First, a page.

Why Do People Laugh When You Tell Them You Are Studying Journalism Ethics?
-- Why do people laugh when I tell them I'm taking a journalism ethics course?--, I ask Flor when I see her smiling face.
-- Because I think you don't need it--, says Flor Ortega, a Panamanian journalist and ethics university professor.
I feel honored to hear Flor saying I don't need a journalism ethics course. She has been a university professor for a number of years and she has also been a founding member of the National Council of Journalism's Ethics Committee.
However, I think I need to keep studying journalism ethics. I try to be abreast of new ethical challenges in online environments and new technologies. What challenges we might face in citizen journalism, the use of social networks, in blogging, twitting, or digital mapping? A new journalism universe is emerging and I don't think we are exempt of different ethical challenges.
Flor and I have been involved in training journalists as a part of an ICFJ project to create a digital crowdsourcing map to track crime and corruption in Panama. We train journalists to use the map as a source information to produce stories. We are trying to create a network of citizen reporters and professional journalists collaborating together to improve public policies in security and transparency. Ethics is the first and most important topic in the training.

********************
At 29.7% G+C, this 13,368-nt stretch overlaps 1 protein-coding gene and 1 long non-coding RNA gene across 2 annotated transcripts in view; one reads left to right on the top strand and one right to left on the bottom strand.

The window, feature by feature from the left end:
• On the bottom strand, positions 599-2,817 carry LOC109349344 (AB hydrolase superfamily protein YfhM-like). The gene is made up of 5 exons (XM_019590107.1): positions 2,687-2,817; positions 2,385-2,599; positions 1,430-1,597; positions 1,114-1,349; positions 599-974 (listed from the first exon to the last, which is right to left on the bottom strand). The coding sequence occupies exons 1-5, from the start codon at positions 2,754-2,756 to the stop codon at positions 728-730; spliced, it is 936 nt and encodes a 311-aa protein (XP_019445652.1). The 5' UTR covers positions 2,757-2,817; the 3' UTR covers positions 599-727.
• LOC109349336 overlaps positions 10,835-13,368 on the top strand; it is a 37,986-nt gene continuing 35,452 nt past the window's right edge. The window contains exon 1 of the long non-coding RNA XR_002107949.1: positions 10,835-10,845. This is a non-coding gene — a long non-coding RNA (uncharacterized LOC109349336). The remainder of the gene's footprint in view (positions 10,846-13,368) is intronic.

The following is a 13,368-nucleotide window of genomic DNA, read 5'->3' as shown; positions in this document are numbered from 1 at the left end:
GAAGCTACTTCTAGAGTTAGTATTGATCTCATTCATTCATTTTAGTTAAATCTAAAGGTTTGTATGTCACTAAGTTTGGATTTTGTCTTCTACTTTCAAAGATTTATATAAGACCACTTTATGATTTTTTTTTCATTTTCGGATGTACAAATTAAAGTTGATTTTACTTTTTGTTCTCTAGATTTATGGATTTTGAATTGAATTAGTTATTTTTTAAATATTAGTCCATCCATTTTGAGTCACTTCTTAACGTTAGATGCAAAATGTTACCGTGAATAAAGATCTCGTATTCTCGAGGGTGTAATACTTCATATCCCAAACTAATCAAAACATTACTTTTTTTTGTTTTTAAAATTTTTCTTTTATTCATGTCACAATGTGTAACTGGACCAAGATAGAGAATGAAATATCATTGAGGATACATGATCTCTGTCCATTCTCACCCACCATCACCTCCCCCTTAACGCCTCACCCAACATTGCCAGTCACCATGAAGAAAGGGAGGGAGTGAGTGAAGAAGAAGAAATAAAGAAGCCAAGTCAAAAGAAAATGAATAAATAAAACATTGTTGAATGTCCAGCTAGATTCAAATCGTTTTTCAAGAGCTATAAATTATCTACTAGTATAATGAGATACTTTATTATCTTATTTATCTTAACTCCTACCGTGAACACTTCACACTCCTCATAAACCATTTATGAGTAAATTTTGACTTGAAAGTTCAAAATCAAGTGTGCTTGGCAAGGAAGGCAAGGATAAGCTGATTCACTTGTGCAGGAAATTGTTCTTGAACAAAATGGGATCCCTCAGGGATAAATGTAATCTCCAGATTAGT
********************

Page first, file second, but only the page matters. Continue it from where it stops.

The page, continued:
Now we are preparing to offer training sessions on digital journalism and the use of new technologies. I suggest Flor include questions, topics, and readings about recent developments in ethics in the digital era.
Flor keeps laughing throughout all the conversation. I guess she is happy and maybe she agrees with me: I need to study ethics in digital journalism.